The City Council is considering a new local law that would give tax breaks for improvements to residential rental properties and new home construction throughout the city.
The Council, in its meeting tonight, is expected to schedule a Jan. 22 public hearing on the proposed change.
If approved, the law would waive a percentage of the increase in city, school and county property taxes that would normally be charged because of the rehabilitation or construction of a rental residence with four or more units, and for new construction of owner-occupied homes.
"My hat's off to whoever put this together," said Chris DeFranco, owner of DeFranco True Value Rental & Hardware. "It's a good plan, and things from City Hall have to start going citywide."
DeFranco, whose family has been selling home-improvement supplies in the city since 1922, says residents in all parts of the city need all the incentive they can get to work on the city's decaying housing stock.
The local law is based on state legislation passed last summer -- co-sponsored by Assemblywoman Francine DelMonte, D-Niagara Falls, and then-State Sen. Marc A. Coppola, D-Buffalo -- allowing Niagara Falls to amend its tax law in favor of new construction.
DelMonte said the bill grew out of discussions with City Assessor Dominic Penale Jr., who gave her office information about a similar law from another part of the state.
"It's a very generous offer to people who own property, and I think it will spur a lot of landowners who are potential home builders to invest in their city and in their property," DelMonte said.
* An existing or new rental residence with at least four units and improvements of more than $15,000 per unit made after March 1 will qualify for an eight-year tax break. During the first year, 100 percent of an increase in assessed value because of the improvements or construction will be waived; 87.5 percent will be waived the second year; and subsequently decreased exemptions will be granted until a figure of 12.5 percent in the last year.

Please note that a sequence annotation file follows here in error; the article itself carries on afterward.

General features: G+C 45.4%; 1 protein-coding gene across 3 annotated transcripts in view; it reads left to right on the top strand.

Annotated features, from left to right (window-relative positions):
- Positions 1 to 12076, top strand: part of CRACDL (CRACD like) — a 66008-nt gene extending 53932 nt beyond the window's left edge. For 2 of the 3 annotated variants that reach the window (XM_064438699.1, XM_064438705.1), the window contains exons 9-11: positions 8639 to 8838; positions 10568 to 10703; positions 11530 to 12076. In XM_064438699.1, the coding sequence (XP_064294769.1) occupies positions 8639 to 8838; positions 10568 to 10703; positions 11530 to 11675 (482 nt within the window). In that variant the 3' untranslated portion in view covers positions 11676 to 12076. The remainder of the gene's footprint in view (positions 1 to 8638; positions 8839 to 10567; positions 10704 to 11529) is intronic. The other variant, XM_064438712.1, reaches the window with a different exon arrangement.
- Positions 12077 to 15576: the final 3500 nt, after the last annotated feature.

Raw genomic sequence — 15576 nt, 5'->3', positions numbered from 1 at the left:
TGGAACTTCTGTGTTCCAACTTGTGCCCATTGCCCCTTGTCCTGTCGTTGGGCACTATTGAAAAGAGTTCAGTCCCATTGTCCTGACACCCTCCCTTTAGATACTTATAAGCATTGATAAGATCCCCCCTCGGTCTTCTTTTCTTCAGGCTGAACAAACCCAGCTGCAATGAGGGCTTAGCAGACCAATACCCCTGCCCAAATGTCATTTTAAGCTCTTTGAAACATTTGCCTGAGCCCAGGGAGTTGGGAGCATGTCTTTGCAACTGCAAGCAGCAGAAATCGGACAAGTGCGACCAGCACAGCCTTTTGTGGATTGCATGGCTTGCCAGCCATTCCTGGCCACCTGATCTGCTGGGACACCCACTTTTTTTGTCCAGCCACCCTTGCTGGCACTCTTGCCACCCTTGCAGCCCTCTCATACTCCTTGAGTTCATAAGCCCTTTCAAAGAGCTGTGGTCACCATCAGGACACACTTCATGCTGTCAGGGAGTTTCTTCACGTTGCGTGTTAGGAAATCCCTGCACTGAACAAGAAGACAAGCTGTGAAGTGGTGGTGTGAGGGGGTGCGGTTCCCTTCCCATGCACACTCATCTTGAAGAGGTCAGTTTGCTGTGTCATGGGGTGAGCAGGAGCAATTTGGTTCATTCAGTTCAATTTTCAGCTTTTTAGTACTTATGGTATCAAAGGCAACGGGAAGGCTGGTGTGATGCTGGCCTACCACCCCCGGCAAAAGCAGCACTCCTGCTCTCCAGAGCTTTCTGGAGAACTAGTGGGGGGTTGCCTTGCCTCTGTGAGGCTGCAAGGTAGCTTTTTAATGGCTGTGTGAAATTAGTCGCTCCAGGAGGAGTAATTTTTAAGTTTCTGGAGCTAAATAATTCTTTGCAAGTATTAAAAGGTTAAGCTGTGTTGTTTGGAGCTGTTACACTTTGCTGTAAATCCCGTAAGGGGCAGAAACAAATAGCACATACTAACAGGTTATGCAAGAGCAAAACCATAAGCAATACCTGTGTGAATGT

* New home construction that began on or after the first day of this year, and costing more than $70,000, will qualify to receive a 10-year tax break. In the first year, 50 percent of the increase in assessed value because of the new construction would be exempt, and the amount would gradually decrease each year until a 5 percent exemption is given in the final year.
"Any time we can make it easier for any type of development is good," said Councilman Lewis Rotella. "The [New York] Empire Zone and downtown incentives are great, but we can't forget about the rest of the city with development."
Council Chairman Charles Walker Sr. agrees. "It's important because, of a lot of programs we've put in place, LaSalle has been left out," he said.
"If you look in LaSalle, they have just the same problems, and a person may be more willing to build a house in LaSalle or DeVeaux if those incentives were in place."
Walker said one problem to which he is referring is vacant lots that are left behind in residential neighborhoods when a deteriorated house is demolished. The city demolished more decrepit homes than usual last year.
"We've gotten rid of the blight," Walker said. "But because we've done so much demolition over the last few years, a lot of streets have those empty lots, and now hopefully people would like to build."